Canadian seniors who are feeling the financial effects of the COVID-19 pandemic are showing interest in reverse mortgages as a way to stay in their current homes.
With a reverse mortgage, Canadians aged 55+ can borrow funds against home equity. No payments are required, and the loan can be taken as a lump sum or in monthly payouts. The loan becomes due once the homeowner sells or leaves the home.
This is an important solution to consider if you or your loved ones are looking to free up home equity while remaining in your home. After all, people are living longer. In fact, the United Nations calls longevity one of the most significant social transformations of the 21st century. While this is certainly positive news, it also poses concerns about whether we’ll have enough money to maintain a good quality of life into our twilight years.
It’s difficult to make ends meet at the best of times, but even more challenging on a fixed income. From a young age, we’re encouraged to save for retirement – and we do the best we can but, the reality is that, many retirees find themselves struggling to cope financially. The debt they take into retirement, combined with the burden of rising living costs and increased healthcare expenses can make this new phase of life stressful instead of enjoyable. This is where a reverse mortgage can come in to save the day.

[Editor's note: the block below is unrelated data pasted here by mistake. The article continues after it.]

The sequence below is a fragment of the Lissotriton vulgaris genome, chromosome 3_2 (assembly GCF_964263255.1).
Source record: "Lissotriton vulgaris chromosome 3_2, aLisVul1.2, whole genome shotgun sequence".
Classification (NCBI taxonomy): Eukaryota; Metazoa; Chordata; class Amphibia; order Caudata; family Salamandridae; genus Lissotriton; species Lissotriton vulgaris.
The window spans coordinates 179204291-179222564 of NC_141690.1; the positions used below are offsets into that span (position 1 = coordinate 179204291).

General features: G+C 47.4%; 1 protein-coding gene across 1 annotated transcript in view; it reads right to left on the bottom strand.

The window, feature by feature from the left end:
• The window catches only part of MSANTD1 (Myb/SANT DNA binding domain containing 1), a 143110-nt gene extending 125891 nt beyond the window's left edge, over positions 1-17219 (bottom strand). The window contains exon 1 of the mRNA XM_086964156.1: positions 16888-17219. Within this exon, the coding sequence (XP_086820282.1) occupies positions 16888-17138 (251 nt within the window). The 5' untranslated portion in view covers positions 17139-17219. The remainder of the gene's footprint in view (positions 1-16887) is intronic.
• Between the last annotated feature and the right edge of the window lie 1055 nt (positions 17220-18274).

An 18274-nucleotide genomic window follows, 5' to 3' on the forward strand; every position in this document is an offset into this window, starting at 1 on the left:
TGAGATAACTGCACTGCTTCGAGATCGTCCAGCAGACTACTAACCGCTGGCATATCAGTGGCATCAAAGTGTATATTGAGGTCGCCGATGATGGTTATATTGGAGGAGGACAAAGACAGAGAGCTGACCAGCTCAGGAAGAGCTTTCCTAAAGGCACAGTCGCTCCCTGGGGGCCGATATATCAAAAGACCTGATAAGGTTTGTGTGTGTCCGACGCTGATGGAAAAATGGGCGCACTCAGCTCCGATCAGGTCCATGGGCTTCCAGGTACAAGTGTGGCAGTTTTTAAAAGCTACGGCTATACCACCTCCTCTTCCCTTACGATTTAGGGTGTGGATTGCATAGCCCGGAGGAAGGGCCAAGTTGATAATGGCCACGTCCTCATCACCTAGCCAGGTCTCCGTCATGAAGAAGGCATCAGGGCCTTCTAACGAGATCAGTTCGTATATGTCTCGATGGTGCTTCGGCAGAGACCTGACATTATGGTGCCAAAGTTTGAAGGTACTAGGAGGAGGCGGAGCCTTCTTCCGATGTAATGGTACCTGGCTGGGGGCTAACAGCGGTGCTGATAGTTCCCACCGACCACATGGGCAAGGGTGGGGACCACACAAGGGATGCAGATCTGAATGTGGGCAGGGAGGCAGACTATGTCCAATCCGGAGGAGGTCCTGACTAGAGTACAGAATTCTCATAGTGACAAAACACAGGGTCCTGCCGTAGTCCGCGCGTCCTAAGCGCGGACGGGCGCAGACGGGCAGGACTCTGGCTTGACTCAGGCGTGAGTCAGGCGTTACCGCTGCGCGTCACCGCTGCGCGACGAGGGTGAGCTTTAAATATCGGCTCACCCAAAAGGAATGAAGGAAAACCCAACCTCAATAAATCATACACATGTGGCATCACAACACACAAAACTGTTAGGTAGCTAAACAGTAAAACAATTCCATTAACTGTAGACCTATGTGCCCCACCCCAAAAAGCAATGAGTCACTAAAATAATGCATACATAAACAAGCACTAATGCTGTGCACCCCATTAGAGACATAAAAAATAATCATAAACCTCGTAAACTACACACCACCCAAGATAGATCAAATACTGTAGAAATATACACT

How does a reverse mortgage work?
While you may not have been able to pay off your mortgage before retiring, it’s safe to assume that you’ve built up some equity in your home. A reverse mortgage allows you to borrow up to 55% of that equity without having to make regular payments as you would with a traditional loan. The money you receive is tax-free and doesn’t affect the property’s title and ownership, nor does it impact any other income you receive from government programs such as Old Age Security.
Offered exclusively for homeowners aged 55 years and older, a reverse mortgage allows you to free up equity to be used as you see fit. While interest rates tend to be a bit higher than with a traditional loan, they’re offset by the fact that repayment isn’t required until the loan comes due, which occurs when you move out of the home, sell it or it becomes a part of your estate. At that time, the reverse mortgage, including interest and principal, is paid off from the proceeds from the sale of the home.
It’s important to note that the home you use to secure the reverse mortgage must be your primary residence. If you’re a snowbird and reside outside of the home for an extended period of time, make sure you talk to your mortgage agent to ensure you qualify.
Retirement is a significant milestone and should not be a burden. It’s a time for enjoying life and doing what makes you happy. Make sure your retirement is filled with meaning and purpose, and free from financial stress.
Have questions about whether a reverse mortgage makes sense for you or your loved ones? Take our Reverse Mortgage Assessment and find out!